I'm putting German in quotes because they didn't think of themselves that way at that time.


Regards,

Ken
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Martin Wallgren




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PostPosted: Tue 15 Apr, 2008 11:27 pm    Post subject:         Reply with quote

Hi Ken!

Ken Speed wrote:

Was this beautiful armor worn in battle or was it for show? Do the archeologists have an opinion on that? I've read commentary elsewhere which says that those "eye holed" helmets were dangerous because they channeled blades towards the wearer's eyes. I've never been convinced that that argument rings true except that some of the replica helmets seem to have huge eyeholes that would seem to defeat the purpose.


Here the theory of the archeologists is that it is Parade helmets. But that is old interpretations and they don´t hold up in my oppinion. I have made a simplifyed version of the helmets and I have tried that one and it has interessting qualtitys. It works like a modern hockeyhelmet or bicycle helmet. It is has some spring to it that catch the force of a blow. The spectacles does not funnel the strikes into the eyes. And one of the original helmets has one of the silverplates redone. I interpret that as a repair after some damage.

Quote:

Are there any known linguistic borrowings that have remained in the Norse languages from dealings with the Romans and Byzantines?


Yes some! But they could be from later periods like the early medieval time (vikingperiod) when we know that scandinavians served in the Varingian guard.

Quote:

Do you know if the Romans distinguished "Scandinavians" from "Germans" or were they all just lumped together in the Roman mind. Some of the reading I've done seems to say that the Romans had a somewhat strange attitude towards "Germans". On one hand the Emperors guard was made up of Germanic tribesman somewhat like the Pope's Swiss Guard but on the other hand Rome looked at Germanic peoples as a menace and the "German" individuals as not only barbarians (they were) but something like tamed wolves. Apparently the Romans saw Germany as one huge dark rainy forest, sort of the way Americans think of England except more trees!


Well, hard to tell. The romans and Byzantinians names lots of different tribes but that is in more learned sources. The romans and byzantinians would in my belive generally not distinguish between the Germanic/slavic speaking tribes of the north.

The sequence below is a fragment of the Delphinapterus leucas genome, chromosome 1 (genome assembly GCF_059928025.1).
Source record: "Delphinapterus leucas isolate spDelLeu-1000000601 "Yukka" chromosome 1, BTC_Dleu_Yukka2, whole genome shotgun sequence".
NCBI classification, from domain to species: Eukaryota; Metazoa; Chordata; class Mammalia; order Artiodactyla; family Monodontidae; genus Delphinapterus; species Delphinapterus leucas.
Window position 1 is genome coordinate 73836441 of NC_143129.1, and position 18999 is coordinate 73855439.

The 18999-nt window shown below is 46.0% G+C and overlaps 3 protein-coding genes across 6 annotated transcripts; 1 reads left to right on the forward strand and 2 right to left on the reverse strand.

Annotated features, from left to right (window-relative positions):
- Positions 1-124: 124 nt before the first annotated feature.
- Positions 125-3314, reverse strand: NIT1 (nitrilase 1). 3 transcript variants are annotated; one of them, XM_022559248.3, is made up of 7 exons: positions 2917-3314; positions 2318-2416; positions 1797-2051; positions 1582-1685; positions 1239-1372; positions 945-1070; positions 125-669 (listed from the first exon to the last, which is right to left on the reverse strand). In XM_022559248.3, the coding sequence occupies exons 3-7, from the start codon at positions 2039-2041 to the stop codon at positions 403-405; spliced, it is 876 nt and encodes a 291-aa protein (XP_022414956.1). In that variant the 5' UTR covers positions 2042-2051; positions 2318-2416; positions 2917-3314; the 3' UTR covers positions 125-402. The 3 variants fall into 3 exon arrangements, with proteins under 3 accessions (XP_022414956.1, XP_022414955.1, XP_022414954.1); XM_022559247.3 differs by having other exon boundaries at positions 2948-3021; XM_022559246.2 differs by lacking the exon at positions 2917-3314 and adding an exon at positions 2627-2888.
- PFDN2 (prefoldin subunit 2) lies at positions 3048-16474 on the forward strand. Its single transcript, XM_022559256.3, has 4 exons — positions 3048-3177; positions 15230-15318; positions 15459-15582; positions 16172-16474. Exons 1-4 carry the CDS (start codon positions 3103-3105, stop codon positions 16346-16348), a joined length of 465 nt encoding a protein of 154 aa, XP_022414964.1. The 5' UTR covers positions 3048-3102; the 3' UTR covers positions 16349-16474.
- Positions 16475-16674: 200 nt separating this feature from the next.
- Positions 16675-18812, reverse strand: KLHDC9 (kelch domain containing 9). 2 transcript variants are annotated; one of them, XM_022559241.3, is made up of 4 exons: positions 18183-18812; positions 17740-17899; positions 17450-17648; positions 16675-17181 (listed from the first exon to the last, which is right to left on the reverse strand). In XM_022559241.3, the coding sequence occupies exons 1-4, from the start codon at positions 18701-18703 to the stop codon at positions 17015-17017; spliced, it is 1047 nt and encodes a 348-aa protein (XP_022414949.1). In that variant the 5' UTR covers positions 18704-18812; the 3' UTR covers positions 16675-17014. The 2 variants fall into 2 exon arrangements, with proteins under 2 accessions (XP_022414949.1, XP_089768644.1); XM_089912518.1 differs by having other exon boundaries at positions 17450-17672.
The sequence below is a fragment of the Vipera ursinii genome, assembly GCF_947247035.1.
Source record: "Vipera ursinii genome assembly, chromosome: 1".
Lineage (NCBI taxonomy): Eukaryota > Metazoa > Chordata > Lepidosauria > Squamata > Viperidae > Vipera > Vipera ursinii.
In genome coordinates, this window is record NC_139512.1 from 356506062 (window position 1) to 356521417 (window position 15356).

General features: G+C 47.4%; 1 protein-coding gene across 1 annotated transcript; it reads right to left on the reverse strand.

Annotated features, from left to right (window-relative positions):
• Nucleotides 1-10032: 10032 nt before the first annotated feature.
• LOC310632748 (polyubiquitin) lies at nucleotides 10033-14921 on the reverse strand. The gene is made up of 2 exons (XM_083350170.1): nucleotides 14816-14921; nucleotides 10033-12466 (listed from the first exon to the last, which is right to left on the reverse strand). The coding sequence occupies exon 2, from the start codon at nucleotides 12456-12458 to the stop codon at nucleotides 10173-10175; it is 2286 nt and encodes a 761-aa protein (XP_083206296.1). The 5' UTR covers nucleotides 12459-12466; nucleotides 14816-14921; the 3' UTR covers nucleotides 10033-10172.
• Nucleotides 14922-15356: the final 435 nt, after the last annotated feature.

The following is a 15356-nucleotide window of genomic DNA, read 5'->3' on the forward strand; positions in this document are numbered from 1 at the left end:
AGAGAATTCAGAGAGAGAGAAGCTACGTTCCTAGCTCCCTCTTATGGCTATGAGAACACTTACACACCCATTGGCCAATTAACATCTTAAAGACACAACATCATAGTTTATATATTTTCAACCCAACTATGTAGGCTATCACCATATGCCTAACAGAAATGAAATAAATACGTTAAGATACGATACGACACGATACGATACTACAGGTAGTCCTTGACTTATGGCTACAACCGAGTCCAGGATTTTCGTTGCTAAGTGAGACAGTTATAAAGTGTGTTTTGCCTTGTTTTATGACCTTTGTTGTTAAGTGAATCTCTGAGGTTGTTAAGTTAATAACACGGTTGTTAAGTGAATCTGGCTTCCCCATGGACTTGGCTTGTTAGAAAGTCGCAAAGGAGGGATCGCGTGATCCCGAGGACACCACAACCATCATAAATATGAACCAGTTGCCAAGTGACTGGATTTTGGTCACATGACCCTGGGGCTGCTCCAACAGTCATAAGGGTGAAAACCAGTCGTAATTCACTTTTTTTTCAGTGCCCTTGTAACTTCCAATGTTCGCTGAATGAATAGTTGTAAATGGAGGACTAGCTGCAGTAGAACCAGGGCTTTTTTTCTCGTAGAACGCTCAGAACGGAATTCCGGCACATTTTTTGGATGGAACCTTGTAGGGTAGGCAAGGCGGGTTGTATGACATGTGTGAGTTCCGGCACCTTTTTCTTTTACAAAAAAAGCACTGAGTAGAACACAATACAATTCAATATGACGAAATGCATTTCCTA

All above is as to my present knowlage!

Swordsman, Archer and Dad
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Martin Wallgren




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PostPosted: Wed 16 Apr, 2008 1:45 am    Post subject:         Reply with quote

BTW

Here is a photo of the splints from one of the graves.



 Attachment: 27.76 KB
34_P1010197_2.jpg
Splints from Vendel

Swordsman, Archer and Dad
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Anders Nilsson




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PostPosted: Wed 16 Apr, 2008 2:55 am    Post subject:         Reply with quote

I worked at a Bronze age museum for a summer. There I learned about a roman text that descrbied people from what was interpreted as Sweden/Denmark.
They where said to come in their black ships from the north to trade with the romans in germania.
I don´t know any more than that since the archelogist at the musem told it to me. With some searching one could probaly find out wich text he was talking about.

I like those splints. I have heard a theory that they where used on the shins. When you stand in a shieldwall you body is protected but your shins are vulnerable.
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Ken Speed





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PostPosted: Wed 16 Apr, 2008 5:40 pm    Post subject:         Reply with quote

Hi Guys!


Well, OK, if they say so. I have to admit that those things don't look like leg protectors to me. Maybe its seeing them in a photo as opposed to seeing them in fact. Do you think it makes sense that the Vendal period warriors would have such incredible helmets and swords and those sticks as leg protectors? Don't misunderstand I appreciate the information, I just don't think I have enough to visualize it correctly.

The only thing that I have heard of that is even close to this is that there were supposedly Norwegian Vikings who wrapped their lower legs in birch bark before going into battle. They were referred to as Birken something or close to it and NO it isn't Birkenstocks! Even this I take with a huge grain of salt because the reference comes from the name that a Norwegian manufacturer gave to a hunting knife. I found it at a site called Ragweed Forge, his business is selling Scandinavian knives on this side of the Atlantic but he has some links you guys might find interesting.

In some ways I can't decide which is more amazing the actual Vendal helmets or the incredible reproduction helmets that were pictured here.


Regards,



Ken Speed
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Chris Gilman




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PostPosted: Wed 16 Apr, 2008 8:15 pm    Post subject:         Reply with quote

Ken,
I have seen these reconstructed (or ones like them) as body armour, I think they are greaves not body armour. When I was making my helm, I asked myself the same question, "If they had such amazing helmets, shields and such, why wouldn't they have done the same treatments to splinted defenses." So I made these splinted vambraces to go with my helmet and am planning to make splinted greaves to match.

Chris
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Chuck Russell




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PostPosted: Wed 16 Apr, 2008 8:17 pm    Post subject:         Reply with quote

http://www.murphsplace.com/owen/arthur/images2/osprey4.jpg


page from "Arthur and the Anglo Saxon Wars" by David Nicolle PhD.